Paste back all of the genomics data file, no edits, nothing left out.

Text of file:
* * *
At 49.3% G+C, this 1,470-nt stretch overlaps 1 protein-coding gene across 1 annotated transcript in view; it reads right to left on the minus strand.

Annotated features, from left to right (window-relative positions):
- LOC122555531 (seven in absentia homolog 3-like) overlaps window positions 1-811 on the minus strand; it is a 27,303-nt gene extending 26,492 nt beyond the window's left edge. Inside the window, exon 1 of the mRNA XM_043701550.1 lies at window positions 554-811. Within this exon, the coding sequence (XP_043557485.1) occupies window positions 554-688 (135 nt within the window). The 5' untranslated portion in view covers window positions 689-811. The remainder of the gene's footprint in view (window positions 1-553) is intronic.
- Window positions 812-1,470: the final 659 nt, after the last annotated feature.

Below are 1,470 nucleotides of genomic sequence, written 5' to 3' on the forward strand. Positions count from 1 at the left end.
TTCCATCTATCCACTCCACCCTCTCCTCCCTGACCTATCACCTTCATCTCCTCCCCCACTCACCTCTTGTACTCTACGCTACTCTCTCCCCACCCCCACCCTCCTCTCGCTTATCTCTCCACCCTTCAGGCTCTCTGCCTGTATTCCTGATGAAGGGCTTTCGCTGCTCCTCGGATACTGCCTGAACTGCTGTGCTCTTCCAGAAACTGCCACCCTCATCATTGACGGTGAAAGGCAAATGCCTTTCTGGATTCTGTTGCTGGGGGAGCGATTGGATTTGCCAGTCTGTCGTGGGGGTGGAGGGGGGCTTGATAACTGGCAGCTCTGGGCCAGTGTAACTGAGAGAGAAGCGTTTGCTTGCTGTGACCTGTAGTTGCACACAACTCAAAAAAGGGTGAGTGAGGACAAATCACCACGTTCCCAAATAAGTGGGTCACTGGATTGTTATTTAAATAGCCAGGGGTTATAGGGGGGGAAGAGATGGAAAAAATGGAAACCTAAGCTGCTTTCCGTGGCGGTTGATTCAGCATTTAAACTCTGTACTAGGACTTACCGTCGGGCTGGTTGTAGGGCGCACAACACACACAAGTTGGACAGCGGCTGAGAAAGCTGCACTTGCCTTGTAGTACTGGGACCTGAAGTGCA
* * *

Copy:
At 49.3% G+C, this 1,470-nt stretch overlaps 1 protein-coding gene across 1 annotated transcript in view; it reads right to left on the minus strand.

Annotated features, from left to right (window-relative positions):
- LOC122555531 (seven in absentia homolog 3-like) overlaps window positions 1-811 on the minus strand; it is a 27,303-nt gene extending 26,492 nt beyond the window's left edge. Inside the window, exon 1 of the mRNA XM_043701550.1 lies at window positions 554-811. Within this exon, the coding sequence (XP_043557485.1) occupies window positions 554-688 (135 nt within the window). The 5' untranslated portion in view covers window positions 689-811. The remainder of the gene's footprint in view (window positions 1-553) is intronic.
- Window positions 812-1,470: the final 659 nt, after the last annotated feature.

Below are 1,470 nucleotides of genomic sequence, written 5' to 3' on the forward strand. Positions count from 1 at the left end.
TTCCATCTATCCACTCCACCCTCTCCTCCCTGACCTATCACCTTCATCTCCTCCCCCACTCACCTCTTGTACTCTACGCTACTCTCTCCCCACCCCCACCCTCCTCTCGCTTATCTCTCCACCCTTCAGGCTCTCTGCCTGTATTCCTGATGAAGGGCTTTCGCTGCTCCTCGGATACTGCCTGAACTGCTGTGCTCTTCCAGAAACTGCCACCCTCATCATTGACGGTGAAAGGCAAATGCCTTTCTGGATTCTGTTGCTGGGGGAGCGATTGGATTTGCCAGTCTGTCGTGGGGGTGGAGGGGGGCTTGATAACTGGCAGCTCTGGGCCAGTGTAACTGAGAGAGAAGCGTTTGCTTGCTGTGACCTGTAGTTGCACACAACTCAAAAAAGGGTGAGTGAGGACAAATCACCACGTTCCCAAATAAGTGGGTCACTGGATTGTTATTTAAATAGCCAGGGGTTATAGGGGGGGAAGAGATGGAAAAAATGGAAACCTAAGCTGCTTTCCGTGGCGGTTGATTCAGCATTTAAACTCTGTACTAGGACTTACCGTCGGGCTGGTTGTAGGGCGCACAACACACACAAGTTGGACAGCGGCTGAGAAAGCTGCACTTGCCTTGTAGTACTGGGACCTGAAGTGCA